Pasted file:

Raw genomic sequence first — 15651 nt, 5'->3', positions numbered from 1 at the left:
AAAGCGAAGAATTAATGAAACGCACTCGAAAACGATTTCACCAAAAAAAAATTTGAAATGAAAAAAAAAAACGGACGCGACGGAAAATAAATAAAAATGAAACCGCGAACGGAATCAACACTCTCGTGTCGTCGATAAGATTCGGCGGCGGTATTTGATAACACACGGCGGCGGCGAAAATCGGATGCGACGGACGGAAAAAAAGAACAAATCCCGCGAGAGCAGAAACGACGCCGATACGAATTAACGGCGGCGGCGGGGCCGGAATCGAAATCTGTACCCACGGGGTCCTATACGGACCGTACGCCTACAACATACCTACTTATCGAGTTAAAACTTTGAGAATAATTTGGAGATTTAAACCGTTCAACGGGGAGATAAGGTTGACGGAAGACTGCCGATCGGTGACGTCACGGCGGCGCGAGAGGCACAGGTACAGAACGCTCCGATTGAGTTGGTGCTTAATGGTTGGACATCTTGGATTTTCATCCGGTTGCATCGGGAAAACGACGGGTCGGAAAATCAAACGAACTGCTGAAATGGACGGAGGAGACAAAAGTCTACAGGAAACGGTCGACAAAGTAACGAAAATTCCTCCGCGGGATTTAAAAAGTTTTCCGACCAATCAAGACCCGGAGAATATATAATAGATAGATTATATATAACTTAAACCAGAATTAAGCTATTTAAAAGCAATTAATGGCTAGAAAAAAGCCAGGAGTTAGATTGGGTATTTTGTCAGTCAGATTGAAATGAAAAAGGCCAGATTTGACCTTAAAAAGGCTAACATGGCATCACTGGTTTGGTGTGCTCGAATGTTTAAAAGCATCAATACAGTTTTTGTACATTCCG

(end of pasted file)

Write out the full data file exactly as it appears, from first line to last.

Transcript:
Raw genomic sequence first — 15651 nt, 5'->3', positions numbered from 1 at the left:
AAAGCGAAGAATTAATGAAACGCACTCGAAAACGATTTCACCAAAAAAAAATTTGAAATGAAAAAAAAAAACGGACGCGACGGAAAATAAATAAAAATGAAACCGCGAACGGAATCAACACTCTCGTGTCGTCGATAAGATTCGGCGGCGGTATTTGATAACACACGGCGGCGGCGAAAATCGGATGCGACGGACGGAAAAAAAGAACAAATCCCGCGAGAGCAGAAACGACGCCGATACGAATTAACGGCGGCGGCGGGGCCGGAATCGAAATCTGTACCCACGGGGTCCTATACGGACCGTACGCCTACAACATACCTACTTATCGAGTTAAAACTTTGAGAATAATTTGGAGATTTAAACCGTTCAACGGGGAGATAAGGTTGACGGAAGACTGCCGATCGGTGACGTCACGGCGGCGCGAGAGGCACAGGTACAGAACGCTCCGATTGAGTTGGTGCTTAATGGTTGGACATCTTGGATTTTCATCCGGTTGCATCGGGAAAACGACGGGTCGGAAAATCAAACGAACTGCTGAAATGGACGGAGGAGACAAAAGTCTACAGGAAACGGTCGACAAAGTAACGAAAATTCCTCCGCGGGATTTAAAAAGTTTTCCGACCAATCAAGACCCGGAGAATATATAATAGATAGATTATATATAACTTAAACCAGAATTAAGCTATTTAAAAGCAATTAATGGCTAGAAAAAAGCCAGGAGTTAGATTGGGTATTTTGTCAGTCAGATTGAAATGAAAAAGGCCAGATTTGACCTTAAAAAGGCTAACATGGCATCACTGGTTTGGTGTGCTCGAATGTTTAAAAGCATCAATACAGTTTTTGTACATTCCG